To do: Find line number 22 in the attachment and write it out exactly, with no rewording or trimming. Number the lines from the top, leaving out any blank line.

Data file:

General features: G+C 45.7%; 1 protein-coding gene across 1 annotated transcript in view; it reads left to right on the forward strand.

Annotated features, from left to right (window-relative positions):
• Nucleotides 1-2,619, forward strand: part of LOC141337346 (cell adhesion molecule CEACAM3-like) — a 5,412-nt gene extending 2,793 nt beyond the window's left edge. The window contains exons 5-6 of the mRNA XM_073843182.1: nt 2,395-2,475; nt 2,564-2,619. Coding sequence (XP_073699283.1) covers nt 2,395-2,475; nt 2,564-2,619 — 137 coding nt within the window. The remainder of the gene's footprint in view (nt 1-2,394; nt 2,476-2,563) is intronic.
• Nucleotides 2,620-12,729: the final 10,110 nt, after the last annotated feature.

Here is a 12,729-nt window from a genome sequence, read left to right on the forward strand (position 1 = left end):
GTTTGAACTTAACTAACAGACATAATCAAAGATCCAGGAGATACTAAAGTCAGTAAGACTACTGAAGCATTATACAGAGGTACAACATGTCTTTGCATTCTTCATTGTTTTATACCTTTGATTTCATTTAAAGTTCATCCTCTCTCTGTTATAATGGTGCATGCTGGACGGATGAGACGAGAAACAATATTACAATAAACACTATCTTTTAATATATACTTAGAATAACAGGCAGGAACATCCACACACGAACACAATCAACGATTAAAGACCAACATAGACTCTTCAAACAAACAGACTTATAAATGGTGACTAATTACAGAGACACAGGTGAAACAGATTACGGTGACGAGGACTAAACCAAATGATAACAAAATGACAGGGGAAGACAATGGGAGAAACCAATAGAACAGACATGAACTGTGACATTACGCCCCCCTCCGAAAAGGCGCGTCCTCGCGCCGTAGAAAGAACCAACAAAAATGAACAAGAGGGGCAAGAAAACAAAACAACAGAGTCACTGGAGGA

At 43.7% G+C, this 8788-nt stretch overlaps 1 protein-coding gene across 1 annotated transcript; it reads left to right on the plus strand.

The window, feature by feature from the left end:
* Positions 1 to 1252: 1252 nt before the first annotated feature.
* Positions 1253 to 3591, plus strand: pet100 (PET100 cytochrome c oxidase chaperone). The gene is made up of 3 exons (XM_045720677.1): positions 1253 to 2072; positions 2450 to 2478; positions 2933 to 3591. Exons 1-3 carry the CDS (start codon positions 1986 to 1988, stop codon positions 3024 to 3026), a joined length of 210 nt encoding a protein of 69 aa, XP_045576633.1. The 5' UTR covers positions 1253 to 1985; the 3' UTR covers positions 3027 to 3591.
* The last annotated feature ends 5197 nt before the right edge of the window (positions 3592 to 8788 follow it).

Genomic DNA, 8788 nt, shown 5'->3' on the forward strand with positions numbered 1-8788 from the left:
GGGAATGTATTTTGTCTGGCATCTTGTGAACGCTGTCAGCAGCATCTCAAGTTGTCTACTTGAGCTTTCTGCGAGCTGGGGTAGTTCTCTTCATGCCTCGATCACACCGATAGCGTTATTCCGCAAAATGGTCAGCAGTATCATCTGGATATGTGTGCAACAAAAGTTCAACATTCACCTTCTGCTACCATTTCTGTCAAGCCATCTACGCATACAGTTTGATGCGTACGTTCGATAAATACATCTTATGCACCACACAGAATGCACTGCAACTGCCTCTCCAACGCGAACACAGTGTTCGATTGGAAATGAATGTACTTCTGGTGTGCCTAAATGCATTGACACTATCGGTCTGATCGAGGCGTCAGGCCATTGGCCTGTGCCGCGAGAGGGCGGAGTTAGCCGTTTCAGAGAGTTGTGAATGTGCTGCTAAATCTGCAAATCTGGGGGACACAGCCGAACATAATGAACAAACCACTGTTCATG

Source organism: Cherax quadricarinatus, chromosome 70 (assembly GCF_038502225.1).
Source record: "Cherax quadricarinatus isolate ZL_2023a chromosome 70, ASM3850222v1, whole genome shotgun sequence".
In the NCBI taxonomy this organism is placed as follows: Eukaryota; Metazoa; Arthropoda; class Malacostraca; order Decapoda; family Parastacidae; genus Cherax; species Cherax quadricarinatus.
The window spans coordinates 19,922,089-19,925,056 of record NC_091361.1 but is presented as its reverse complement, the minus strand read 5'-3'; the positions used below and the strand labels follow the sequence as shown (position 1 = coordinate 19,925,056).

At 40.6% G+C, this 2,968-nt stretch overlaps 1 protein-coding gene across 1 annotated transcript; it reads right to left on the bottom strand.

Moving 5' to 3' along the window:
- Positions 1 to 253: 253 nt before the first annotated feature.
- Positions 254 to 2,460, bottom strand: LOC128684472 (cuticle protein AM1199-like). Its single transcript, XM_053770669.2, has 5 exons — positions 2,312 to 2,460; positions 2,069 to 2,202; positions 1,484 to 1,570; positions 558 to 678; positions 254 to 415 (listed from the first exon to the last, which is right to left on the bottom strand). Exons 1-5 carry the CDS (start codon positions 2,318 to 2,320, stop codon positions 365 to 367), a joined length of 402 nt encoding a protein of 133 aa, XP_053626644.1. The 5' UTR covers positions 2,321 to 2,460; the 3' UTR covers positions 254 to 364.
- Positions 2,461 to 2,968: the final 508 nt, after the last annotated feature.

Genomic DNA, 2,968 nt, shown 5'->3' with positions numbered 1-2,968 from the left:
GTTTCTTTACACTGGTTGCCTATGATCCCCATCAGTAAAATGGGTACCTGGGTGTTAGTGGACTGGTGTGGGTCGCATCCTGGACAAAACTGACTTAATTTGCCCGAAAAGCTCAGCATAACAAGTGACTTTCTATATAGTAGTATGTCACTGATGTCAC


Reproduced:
- Positions 2,461 to 2,968: the final 508 nt, after the last annotated feature.